Rep. Elizabeth Esty, D-5th District
Rep. Elizabeth Esty, D-5th District CTMirror File Photo

Washington – Rep. Elizabeth Esty, D-5th District, said Tuesday that after “diligently and carefully” reviewing the Iran nuclear deal, she’s ready to support it.

“This agreement is not ideal, but is the best available option,” Esty said in a statement. “I have listened to critics and constituents raise legitimate concerns – concerns that I believe will help guide the United States in our duty to enforce Iran’s compliance with the agreement and ensure that they meet not just the letter of the agreement but also its spirit.”

Esty was one of several dozen U.S. lawmakers who met with Israeli Prime Minister Benjamin Netanyahu, a strong opponent of the agreement, earlier this month.

The educational arm of the American Israel Public Affairs Committee (AIPAC) funded Esty’s trip to Israel.

Her support for the deal leaves Sen. Richard Blumenthal as the only undecided member of Connecticut’s all–Democratic congressional delegation when it comes to the Joint Comprehensive Plan of Action, the formal name of the agreement.

The agreement reached in July by Iran, Germany, the United States and the four other permanent members of the United Nations Security Council, requires Iran to halt its nuclear program in return for a removal of economic sanctions that have, among other things, hurt its ability to sell oil.

Opponents say Iran will continue to pursue its nuclear ambitions and use the money the end of sanctions would bring to strengthen its conventional arsenal and support terrorist groups.

But Esty said, “The JCPOA represents a real and significant improvement over current conditions.”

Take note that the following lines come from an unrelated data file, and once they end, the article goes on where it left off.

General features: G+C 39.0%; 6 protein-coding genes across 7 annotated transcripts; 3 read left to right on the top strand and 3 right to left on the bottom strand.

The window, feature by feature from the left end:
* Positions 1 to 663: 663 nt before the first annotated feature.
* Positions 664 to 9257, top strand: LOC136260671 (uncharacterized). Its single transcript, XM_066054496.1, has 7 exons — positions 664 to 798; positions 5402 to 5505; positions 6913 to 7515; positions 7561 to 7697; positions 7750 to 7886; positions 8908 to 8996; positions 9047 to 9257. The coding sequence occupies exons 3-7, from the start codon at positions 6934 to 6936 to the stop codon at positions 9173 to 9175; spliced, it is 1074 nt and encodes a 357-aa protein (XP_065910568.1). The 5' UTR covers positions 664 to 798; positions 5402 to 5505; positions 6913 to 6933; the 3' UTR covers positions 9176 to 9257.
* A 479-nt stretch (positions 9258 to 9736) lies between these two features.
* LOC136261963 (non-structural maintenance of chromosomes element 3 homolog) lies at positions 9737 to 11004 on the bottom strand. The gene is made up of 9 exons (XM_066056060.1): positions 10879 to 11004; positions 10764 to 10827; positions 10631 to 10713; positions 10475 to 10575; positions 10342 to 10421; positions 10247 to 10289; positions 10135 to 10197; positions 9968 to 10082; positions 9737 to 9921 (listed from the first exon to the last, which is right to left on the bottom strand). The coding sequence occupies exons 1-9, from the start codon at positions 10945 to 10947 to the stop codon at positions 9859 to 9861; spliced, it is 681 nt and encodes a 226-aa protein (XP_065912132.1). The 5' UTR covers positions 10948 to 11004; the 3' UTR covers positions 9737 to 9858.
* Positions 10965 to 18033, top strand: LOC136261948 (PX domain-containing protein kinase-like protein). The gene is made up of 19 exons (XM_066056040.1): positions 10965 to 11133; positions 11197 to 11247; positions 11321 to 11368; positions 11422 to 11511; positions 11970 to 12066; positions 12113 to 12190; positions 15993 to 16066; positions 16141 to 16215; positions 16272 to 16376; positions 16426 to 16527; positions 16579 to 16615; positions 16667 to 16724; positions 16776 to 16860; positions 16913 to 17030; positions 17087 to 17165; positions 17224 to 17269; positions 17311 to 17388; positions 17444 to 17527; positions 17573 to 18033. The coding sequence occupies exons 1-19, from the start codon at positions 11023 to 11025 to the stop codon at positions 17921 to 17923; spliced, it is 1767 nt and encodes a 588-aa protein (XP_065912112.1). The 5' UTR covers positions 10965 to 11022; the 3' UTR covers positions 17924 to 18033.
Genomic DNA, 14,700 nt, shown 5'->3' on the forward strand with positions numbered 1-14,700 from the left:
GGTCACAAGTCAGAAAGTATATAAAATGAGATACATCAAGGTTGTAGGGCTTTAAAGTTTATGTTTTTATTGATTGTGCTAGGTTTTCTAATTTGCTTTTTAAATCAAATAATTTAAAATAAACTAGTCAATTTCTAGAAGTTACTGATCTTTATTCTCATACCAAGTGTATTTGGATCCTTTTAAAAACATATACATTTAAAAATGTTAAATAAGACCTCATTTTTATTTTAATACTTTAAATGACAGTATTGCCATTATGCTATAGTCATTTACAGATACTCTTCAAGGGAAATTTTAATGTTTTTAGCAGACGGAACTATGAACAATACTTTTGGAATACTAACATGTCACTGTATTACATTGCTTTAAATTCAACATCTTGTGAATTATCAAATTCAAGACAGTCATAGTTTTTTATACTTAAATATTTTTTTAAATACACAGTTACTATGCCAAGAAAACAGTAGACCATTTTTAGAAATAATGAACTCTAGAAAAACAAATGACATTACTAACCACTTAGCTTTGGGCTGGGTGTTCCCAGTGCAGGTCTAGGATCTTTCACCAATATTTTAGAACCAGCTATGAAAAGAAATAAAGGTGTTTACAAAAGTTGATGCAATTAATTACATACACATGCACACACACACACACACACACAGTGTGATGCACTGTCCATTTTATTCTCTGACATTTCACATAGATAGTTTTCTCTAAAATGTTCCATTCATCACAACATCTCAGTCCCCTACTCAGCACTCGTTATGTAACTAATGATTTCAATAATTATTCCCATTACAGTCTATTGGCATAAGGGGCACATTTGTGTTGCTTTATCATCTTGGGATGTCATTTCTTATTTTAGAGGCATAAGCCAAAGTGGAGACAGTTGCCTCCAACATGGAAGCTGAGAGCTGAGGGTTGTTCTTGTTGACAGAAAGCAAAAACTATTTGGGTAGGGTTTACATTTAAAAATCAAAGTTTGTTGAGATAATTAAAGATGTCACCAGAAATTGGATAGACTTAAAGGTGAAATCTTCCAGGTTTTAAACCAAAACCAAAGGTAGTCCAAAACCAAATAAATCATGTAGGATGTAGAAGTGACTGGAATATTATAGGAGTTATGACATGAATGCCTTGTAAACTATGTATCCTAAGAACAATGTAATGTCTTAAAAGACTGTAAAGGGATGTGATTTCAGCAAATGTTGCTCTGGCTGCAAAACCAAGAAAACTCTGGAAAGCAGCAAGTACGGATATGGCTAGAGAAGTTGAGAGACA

“The deal reverses Iran’s uranium and plutonium pathways to the bomb, removes 97 percent of Iran’s current enriched material stockpile, reduces Iran’s access to existing centrifuges by two-thirds and provides the International Atomic Energy Agency with unrestricted access to key sites for monitoring and enforcement,” said Esty.

She also said the terms of the agreement “do not depend on trust but on cold, hard analysis and an extraordinary level of scientific and technical verification.”

Under a law passed earlier this year, Congress must vote on the agreement by mid-September.

The White House hopes to block GOP plans to approve a resolution of disapproval of the nuclear deal in the Senate, where Republicans will need 60 votes to end a likely Democratic filibuster of the resolution.

To date, only two Senate Democrats — Charles Schumer of New York and Robert Menendez of New Jersey —  say they oppose the agreement.

But there are still nearly 20 Senate Democrats, who, like Blumenthal, have not said how they will vote.

The resolution of disapproval is expected to pass the GOP-majority House.

Ana has written about politics and policy in Washington, D.C.. for Gannett, Thompson Reuters and UPI. She was a special correspondent for the Miami Herald, and a regular contributor to The New York TImes, Advertising Age and several other publications. She has also worked in broadcast journalism, for CNN and several local NPR stations. She is a graduate of the University of Maryland School of Journalism.

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